They were first recognized as “an economic, political, and military competitor in Asia” when they defeated Russia in 1904-1905. Strayer states that “[s]ome Poles, Finns, and Jews viewed the Russian defeat as an opening for their own liberation from the Russian Empire.” Their liberation generated respect for the Japanese from an international standpoint. The Egyptian nationalist Mustafa Kamil also spoke for many when he declared: “We are amazed by Japan because it is the first Eastern government to utilize Western civilization to resist the shield of European Imperialism in Asia.” Japan also has a strong economy, as “[they] became a major exporter of textiles and was able to produce its own munitions and industrial goods as well.” Furthermore, geographically, Japan is also noticeably smaller than its significant larger adjacent country, China. As a result, that might be one reason why Japan was less desirable to the European colonizers. This desire caused two advantages for Japan: firstly, it was most likely easier for the Japanese government to control to a smaller piece of land than what the Chinese government could do with their larger country.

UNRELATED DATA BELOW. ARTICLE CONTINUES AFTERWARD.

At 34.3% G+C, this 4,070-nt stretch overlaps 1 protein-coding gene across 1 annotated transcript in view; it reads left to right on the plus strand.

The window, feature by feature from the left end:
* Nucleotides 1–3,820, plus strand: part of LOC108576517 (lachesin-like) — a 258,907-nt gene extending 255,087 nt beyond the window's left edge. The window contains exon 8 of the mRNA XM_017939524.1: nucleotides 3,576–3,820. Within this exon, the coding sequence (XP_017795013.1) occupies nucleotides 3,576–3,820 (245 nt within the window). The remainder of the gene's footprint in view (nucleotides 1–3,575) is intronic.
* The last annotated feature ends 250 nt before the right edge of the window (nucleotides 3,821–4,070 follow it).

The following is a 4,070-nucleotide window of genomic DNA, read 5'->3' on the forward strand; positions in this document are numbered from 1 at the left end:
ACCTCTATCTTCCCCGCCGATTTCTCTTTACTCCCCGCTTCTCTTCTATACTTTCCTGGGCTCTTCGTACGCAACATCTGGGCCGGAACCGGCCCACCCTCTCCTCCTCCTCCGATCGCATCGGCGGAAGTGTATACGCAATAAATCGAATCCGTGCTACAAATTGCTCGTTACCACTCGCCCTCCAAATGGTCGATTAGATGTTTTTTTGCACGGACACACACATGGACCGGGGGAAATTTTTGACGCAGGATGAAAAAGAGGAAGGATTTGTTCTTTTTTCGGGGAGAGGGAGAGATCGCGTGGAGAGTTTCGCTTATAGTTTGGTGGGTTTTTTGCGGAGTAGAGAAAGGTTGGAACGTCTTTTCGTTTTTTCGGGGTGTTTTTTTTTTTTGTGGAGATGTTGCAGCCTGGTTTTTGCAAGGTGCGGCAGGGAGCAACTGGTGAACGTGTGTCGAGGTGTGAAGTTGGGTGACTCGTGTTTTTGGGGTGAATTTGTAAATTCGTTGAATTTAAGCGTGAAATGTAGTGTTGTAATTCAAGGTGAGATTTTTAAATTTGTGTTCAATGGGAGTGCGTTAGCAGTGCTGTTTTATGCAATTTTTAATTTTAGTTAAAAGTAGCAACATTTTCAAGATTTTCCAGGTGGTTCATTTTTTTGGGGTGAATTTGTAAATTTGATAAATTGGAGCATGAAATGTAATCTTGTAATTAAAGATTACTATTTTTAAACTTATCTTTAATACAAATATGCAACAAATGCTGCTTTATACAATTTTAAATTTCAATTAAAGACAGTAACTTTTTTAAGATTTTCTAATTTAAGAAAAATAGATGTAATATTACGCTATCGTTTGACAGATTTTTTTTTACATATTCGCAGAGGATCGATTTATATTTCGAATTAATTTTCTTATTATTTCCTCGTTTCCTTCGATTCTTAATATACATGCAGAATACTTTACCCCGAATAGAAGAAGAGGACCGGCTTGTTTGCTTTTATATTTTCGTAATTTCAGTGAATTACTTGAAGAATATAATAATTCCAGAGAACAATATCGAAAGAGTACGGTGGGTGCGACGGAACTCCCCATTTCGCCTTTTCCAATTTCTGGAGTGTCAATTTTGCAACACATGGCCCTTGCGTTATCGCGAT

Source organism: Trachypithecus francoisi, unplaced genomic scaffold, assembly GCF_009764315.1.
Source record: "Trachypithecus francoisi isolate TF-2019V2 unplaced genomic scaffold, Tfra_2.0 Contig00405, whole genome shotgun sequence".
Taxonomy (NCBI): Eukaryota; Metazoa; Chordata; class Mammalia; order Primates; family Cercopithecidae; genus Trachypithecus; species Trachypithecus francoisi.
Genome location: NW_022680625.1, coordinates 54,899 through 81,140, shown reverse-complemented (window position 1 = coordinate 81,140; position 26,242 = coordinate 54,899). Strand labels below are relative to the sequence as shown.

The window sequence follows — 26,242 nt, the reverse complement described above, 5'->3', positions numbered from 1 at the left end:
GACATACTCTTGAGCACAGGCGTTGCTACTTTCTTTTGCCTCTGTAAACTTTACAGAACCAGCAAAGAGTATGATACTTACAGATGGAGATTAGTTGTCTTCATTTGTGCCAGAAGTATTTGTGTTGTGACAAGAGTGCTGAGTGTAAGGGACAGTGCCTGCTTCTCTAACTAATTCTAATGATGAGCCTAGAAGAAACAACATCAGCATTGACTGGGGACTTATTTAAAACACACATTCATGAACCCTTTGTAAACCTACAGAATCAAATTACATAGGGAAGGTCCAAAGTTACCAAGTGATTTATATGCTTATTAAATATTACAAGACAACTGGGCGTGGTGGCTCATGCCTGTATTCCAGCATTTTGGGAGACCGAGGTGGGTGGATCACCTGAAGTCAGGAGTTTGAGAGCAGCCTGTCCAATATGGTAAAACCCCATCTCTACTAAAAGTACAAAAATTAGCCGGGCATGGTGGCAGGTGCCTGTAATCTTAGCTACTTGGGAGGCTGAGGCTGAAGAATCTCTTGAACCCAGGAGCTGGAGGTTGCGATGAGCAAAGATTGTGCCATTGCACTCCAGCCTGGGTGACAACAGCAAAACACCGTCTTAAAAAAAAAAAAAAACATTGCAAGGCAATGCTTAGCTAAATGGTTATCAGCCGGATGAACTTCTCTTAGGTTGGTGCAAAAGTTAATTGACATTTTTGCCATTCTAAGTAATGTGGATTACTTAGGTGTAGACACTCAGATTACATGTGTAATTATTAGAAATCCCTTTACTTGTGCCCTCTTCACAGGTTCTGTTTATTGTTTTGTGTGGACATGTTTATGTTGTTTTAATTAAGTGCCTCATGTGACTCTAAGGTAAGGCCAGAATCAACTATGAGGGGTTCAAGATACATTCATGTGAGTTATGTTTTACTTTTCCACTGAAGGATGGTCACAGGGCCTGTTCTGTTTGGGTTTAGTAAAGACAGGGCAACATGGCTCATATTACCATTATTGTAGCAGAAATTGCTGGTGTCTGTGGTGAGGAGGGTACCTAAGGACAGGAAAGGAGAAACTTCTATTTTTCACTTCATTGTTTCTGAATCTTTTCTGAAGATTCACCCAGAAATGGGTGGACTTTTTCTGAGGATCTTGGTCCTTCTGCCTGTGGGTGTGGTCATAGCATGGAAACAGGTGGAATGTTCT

Korean went from a mostly agricultural economy to one that had free markets and an economy that was becoming rapidly industrialized by the day. The reason that Japan was successful at this was in part due to the policies introduced by Kazushige Ugaki and also because Japan needed the raw materials that Korea would provide. Because Japan had industrialized and modernized Korea so much, by the time 1940 was over, Korea was the second most industrialized country in all of Asia, second only to Japan. Today, the effects of Japan’s occupation of Korea are prevalent. Korea has the 4th largest economy in Asia, 11th in the world, and leads in industries such as electronics and